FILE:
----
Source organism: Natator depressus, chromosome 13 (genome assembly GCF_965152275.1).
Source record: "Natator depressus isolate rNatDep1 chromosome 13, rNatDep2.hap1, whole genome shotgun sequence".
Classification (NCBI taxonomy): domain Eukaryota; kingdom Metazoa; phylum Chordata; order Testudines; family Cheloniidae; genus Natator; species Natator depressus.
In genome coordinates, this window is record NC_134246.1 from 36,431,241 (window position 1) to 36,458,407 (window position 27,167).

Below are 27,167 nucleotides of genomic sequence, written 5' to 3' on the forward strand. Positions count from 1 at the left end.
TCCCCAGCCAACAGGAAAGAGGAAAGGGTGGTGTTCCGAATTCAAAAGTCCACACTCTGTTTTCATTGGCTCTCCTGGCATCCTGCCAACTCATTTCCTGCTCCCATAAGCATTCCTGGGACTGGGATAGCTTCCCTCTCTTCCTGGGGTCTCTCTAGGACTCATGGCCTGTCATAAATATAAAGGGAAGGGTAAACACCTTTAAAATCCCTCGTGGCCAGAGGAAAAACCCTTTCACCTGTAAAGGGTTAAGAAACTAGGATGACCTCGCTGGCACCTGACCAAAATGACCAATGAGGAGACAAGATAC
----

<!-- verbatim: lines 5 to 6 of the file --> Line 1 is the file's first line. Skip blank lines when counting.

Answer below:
Below are 27,167 nucleotides of genomic sequence, written 5' to 3' on the forward strand. Positions count from 1 at the left end.
TCCCCAGCCAACAGGAAAGAGGAAAGGGTGGTGTTCCGAATTCAAAAGTCCACACTCTGTTTTCATTGGCTCTCCTGGCATCCTGCCAACTCATTTCCTGCTCCCATAAGCATTCCTGGGACTGGGATAGCTTCCCTCTCTTCCTGGGGTCTCTCTAGGACTCATGGCCTGTCATAAATATAAAGGGAAGGGTAAACACCTTTAAAATCCCTCGTGGCCAGAGGAAAAACCCTTTCACCTGTAAAGGGTTAAGAAACTAGGATGACCTCGCTGGCACCTGACCAAAATGACCAATGAGGAGACAAGATAC